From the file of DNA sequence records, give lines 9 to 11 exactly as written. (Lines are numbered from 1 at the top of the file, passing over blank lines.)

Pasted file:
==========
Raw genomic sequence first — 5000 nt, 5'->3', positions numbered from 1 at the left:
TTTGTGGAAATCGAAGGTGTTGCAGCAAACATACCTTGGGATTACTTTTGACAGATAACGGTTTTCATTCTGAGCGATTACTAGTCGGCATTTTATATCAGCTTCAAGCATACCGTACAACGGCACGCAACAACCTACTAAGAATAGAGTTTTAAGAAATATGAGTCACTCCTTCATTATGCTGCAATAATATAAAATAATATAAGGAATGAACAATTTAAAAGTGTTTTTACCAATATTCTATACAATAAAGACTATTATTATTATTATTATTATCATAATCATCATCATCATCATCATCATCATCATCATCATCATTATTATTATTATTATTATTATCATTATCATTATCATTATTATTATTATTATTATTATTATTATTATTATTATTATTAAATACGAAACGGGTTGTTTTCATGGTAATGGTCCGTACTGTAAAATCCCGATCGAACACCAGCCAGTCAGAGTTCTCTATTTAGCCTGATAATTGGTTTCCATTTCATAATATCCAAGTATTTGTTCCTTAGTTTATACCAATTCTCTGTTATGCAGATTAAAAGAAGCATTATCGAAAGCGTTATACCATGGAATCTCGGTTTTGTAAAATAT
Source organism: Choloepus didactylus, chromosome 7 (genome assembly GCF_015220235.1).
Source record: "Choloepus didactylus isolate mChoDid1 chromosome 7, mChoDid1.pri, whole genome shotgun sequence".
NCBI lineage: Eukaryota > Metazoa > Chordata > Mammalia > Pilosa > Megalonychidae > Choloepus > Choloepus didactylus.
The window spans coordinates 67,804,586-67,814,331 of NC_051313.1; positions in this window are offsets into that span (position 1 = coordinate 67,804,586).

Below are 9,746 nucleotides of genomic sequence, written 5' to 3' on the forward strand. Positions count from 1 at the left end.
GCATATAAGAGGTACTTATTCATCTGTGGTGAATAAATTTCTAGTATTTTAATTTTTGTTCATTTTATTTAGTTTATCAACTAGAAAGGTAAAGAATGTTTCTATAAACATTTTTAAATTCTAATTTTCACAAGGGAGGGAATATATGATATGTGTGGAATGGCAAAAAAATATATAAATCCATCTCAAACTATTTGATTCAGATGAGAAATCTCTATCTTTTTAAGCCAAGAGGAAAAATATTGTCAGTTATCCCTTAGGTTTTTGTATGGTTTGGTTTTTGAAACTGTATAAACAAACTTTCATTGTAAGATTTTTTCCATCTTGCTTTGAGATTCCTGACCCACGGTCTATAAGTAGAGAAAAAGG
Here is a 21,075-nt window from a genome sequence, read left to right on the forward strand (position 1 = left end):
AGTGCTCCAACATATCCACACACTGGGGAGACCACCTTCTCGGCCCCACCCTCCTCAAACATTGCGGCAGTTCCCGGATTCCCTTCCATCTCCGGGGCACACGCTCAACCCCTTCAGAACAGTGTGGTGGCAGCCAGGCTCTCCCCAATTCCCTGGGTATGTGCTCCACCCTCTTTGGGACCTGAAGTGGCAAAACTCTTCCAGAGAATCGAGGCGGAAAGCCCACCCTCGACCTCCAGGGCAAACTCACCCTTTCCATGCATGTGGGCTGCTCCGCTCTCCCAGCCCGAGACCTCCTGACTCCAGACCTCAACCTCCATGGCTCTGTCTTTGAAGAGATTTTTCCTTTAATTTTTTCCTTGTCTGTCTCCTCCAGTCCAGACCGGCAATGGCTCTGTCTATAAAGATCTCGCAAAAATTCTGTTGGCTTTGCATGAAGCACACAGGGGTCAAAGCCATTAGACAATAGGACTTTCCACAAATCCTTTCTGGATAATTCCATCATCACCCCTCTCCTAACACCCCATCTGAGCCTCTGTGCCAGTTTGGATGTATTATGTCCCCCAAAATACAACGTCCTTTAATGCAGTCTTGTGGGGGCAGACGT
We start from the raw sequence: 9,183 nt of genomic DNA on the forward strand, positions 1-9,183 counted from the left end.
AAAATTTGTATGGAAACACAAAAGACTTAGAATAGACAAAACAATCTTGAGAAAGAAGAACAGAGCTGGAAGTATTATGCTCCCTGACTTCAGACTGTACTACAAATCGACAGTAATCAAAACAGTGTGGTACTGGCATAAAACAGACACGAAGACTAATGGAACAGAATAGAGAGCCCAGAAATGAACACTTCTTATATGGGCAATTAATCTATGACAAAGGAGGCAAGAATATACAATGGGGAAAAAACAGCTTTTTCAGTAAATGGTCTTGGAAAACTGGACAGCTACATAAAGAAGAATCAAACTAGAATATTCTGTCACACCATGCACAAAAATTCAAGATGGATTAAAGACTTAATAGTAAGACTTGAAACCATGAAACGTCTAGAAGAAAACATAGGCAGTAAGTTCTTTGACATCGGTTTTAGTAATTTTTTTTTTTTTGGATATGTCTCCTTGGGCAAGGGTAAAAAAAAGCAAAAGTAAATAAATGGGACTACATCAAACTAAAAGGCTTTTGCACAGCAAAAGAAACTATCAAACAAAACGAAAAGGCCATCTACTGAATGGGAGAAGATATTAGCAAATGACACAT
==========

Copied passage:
Here is a 21,075-nt window from a genome sequence, read left to right on the forward strand (position 1 = left end):
AGTGCTCCAACATATCCACACACTGGGGAGACCACCTTCTCGGCCCCACCCTCCTCAAACATTGCGGCAGTTCCCGGATTCCCTTCCATCTCCGGGGCACACGCTCAACCCCTTCAGAACAGTGTGGTGGCAGCCAGGCTCTCCCCAATTCCCTGGGTATGTGCTCCACCCTCTTTGGGACCTGAAGTGGCAAAACTCTTCCAGAGAATCGAGGCGGAAAGCCCACCCTCGACCTCCAGGGCAAACTCACCCTTTCCATGCATGTGGGCTGCTCCGCTCTCCCAGCCCGAGACCTCCTGACTCCAGACCTCAACCTCCATGGCTCTGTCTTTGAAGAGATTTTTCCTTTAATTTTTTCCTTGTCTGTCTCCTCCAGTCCAGACCGGCAATGGCTCTGTCTATAAAGATCTCGCAAAAATTCTGTTGGCTTTGCATGAAGCACACAGGGGTCAAAGCCATTAGACAATAGGACTTTCCACAAATCCTTTCTGGATAATTCCATCATCACCCCTCTCCTAACACCCCATCTGAGCCTCTGTGCCAGTTTGGATGTATTATGTCCCCCAAAATACAACGTCCTTTAATGCAGTCTTGTGGGGGCAGACGT
We start from the raw sequence: 9,183 nt of genomic DNA on the forward strand, positions 1-9,183 counted from the left end.